- DON’T offer food to a service dog. This can be a distraction. Many Service Dogs are on a strict diet and feeding schedule. Service Dogs, like all dogs, can have food sensitivities. If a Service Dog becomes sick, it cannot perform its job properly.
- DON’T assume a napping Service Dog is off duty. A sleeping Service Dog is still on the job.
- DON’T approach a Service Dog with your dog!
- DON’T assume a Service Dog never gets to have fun.
Caring for your Service Dog
People who own service dogs already know how important it is to make sure their dog is impeccably taken care of and kept as healthy as can be. If you’ve never owned a dog but are thinking of getting one for yourself or a family member, do make sure you are ready to care for one. Service Dogs, like all dogs, need proper care and plenty of love.
Regular vet checkups
All dogs, including your Service Dog, should get a checkup at least once a year. Regular visits to the vet will ensure that any health problems your Service Dog may develop can be addressed immediately.
Regular bathing and grooming
Other things you can do at home to keep your Service Dog healthy include proper oral care with daily toothbrushing, bathing, and grooming.
Some basic items that all dog owners will need in their doggy care kit:
- Oral Care Kit. Here’s a basic kit to get you started - TropiClean Fresh Breath - Oral Care Kit (Toothbrush, Finger Brush & Gel) for Dogs.
- Bathing kit. Include an SLS and paraben-free shampoo such as this 1022 Green Pet Care Anti-Bacterial Dog Shampoo that helps to eliminate germs thoroughly and protects your dog’s skin from yeast and fungal infections. You can include a bathing brush like this KONG ZoomGroom Dog Brush (Raspberry) in the kit to help remove loose hair and reduces shedding around the house.
- Grooming kit. This kit should have a grooming brush, a nail trimmer, and an ear cleaner solution.
High-quality dog food
The type of food you choose can affect the health and lifespan of your dog. There are plenty of good commercial dog foods. Do discuss with your vet what’s best for your Service Dog. The type of food to feed will depend on the services performed, the dog’s age, and the breed.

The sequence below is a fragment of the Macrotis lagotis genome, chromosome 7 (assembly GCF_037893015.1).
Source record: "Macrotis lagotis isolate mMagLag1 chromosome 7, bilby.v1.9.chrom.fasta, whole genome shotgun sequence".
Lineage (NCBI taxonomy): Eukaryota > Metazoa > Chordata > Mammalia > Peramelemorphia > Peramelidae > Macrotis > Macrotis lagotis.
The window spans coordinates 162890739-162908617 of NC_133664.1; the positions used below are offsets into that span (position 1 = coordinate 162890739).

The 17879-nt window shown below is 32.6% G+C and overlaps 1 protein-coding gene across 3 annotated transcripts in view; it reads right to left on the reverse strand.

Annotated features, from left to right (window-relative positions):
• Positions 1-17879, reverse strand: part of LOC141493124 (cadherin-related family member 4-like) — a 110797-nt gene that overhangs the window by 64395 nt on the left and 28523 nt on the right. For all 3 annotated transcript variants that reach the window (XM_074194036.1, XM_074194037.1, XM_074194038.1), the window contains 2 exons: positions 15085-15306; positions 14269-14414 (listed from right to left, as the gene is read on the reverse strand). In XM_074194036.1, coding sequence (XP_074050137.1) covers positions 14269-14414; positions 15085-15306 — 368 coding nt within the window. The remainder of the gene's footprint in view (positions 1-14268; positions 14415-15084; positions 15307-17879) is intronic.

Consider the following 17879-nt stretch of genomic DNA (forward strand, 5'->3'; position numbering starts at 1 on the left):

Prepare a first aid kit
You can include your doggy’s items into your first aid kit or prepare a separate one for him. Do include the Safari Styptic Powder for Dogs and Cats into the kit. This powder helps to quickly and effectively stops minor bleeding. If your Service Dog suffers from a minor cut or abrasion and is bleeding, simply apply the powder to the affected area with a clean cotton swab or gauze and apply moderate pressure until the bleeding stops.
Other items to consider
His needs will depend, to a certain degree, on your lifestyle as well. For example, if you spend a substantial amount of time outdoors, your Service Dog will be spending great amount of time outdoors too. With soaring local temperature outdoors, you will want to keep your dog hydrated and cool with plenty of water and a cooling dog bandana like this FuzzYard Cooling Bandana (Ice Ice Puppy) For Cats & Dogs. In this same example, consider bringing along a compact, collapsible dog bowl like this Ruffwear Quencher™ Collapsible Food & Water (Tumalo Teal) Dog Bowl for food and water.
Service Dogs are much more than just pets. They are trained to perform tasks that their handlers cannot. They help their handlers navigate the challenges of life and they become an essential part of their handlers’ life. But never forget, although Service Dogs take care of humans, they also need to be taken care of simply as a dog. A Service Dog needs understanding, nurturing, care, and the occasional time off to be a dog.
Katherine is a Pet Nutrition Specialist and GDP’s Pet Wellness Advisor. She is committed to helping pet owners make informed dietary and lifestyle choices in nurturing healthy pets. Katherine is also a practicing Nutritional Therapist (human nutrition) and has been helping hundreds of clients to heal naturally with nutrients.